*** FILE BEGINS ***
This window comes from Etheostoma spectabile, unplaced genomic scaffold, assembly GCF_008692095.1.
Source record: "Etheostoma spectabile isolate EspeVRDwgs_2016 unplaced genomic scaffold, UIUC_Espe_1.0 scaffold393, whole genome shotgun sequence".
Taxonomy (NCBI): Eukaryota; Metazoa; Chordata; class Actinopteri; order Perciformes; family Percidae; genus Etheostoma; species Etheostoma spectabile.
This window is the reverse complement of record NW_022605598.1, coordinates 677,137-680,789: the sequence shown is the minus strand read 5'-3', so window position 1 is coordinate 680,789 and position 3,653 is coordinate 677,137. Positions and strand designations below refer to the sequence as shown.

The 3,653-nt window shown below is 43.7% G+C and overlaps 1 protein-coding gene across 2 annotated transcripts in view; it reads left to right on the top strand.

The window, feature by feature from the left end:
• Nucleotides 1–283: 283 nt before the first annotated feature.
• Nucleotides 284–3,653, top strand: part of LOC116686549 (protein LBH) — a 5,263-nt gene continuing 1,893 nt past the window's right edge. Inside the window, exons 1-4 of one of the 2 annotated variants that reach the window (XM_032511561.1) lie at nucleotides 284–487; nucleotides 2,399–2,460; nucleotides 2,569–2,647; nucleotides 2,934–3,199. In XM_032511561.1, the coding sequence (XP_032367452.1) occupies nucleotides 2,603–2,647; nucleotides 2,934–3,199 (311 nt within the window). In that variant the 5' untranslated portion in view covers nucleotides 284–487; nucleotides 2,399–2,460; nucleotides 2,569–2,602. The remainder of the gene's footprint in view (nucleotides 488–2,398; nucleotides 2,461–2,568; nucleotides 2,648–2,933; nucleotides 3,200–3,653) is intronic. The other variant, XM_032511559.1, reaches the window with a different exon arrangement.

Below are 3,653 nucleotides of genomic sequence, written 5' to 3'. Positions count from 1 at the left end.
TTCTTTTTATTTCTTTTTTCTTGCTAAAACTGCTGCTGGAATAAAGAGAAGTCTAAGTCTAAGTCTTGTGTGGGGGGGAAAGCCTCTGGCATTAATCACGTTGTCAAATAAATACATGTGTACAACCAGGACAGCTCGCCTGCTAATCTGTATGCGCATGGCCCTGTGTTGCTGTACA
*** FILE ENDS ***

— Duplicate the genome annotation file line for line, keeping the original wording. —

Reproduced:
This window comes from Etheostoma spectabile, unplaced genomic scaffold, assembly GCF_008692095.1.
Source record: "Etheostoma spectabile isolate EspeVRDwgs_2016 unplaced genomic scaffold, UIUC_Espe_1.0 scaffold393, whole genome shotgun sequence".
Taxonomy (NCBI): Eukaryota; Metazoa; Chordata; class Actinopteri; order Perciformes; family Percidae; genus Etheostoma; species Etheostoma spectabile.
This window is the reverse complement of record NW_022605598.1, coordinates 677,137-680,789: the sequence shown is the minus strand read 5'-3', so window position 1 is coordinate 680,789 and position 3,653 is coordinate 677,137. Positions and strand designations below refer to the sequence as shown.

The 3,653-nt window shown below is 43.7% G+C and overlaps 1 protein-coding gene across 2 annotated transcripts in view; it reads left to right on the top strand.

The window, feature by feature from the left end:
• Nucleotides 1–283: 283 nt before the first annotated feature.
• Nucleotides 284–3,653, top strand: part of LOC116686549 (protein LBH) — a 5,263-nt gene continuing 1,893 nt past the window's right edge. Inside the window, exons 1-4 of one of the 2 annotated variants that reach the window (XM_032511561.1) lie at nucleotides 284–487; nucleotides 2,399–2,460; nucleotides 2,569–2,647; nucleotides 2,934–3,199. In XM_032511561.1, the coding sequence (XP_032367452.1) occupies nucleotides 2,603–2,647; nucleotides 2,934–3,199 (311 nt within the window). In that variant the 5' untranslated portion in view covers nucleotides 284–487; nucleotides 2,399–2,460; nucleotides 2,569–2,602. The remainder of the gene's footprint in view (nucleotides 488–2,398; nucleotides 2,461–2,568; nucleotides 2,648–2,933; nucleotides 3,200–3,653) is intronic. The other variant, XM_032511559.1, reaches the window with a different exon arrangement.

Below are 3,653 nucleotides of genomic sequence, written 5' to 3'. Positions count from 1 at the left end.
TTCTTTTTATTTCTTTTTTCTTGCTAAAACTGCTGCTGGAATAAAGAGAAGTCTAAGTCTAAGTCTTGTGTGGGGGGGAAAGCCTCTGGCATTAATCACGTTGTCAAATAAATACATGTGTACAACCAGGACAGCTCGCCTGCTAATCTGTATGCGCATGGCCCTGTGTTGCTGTACA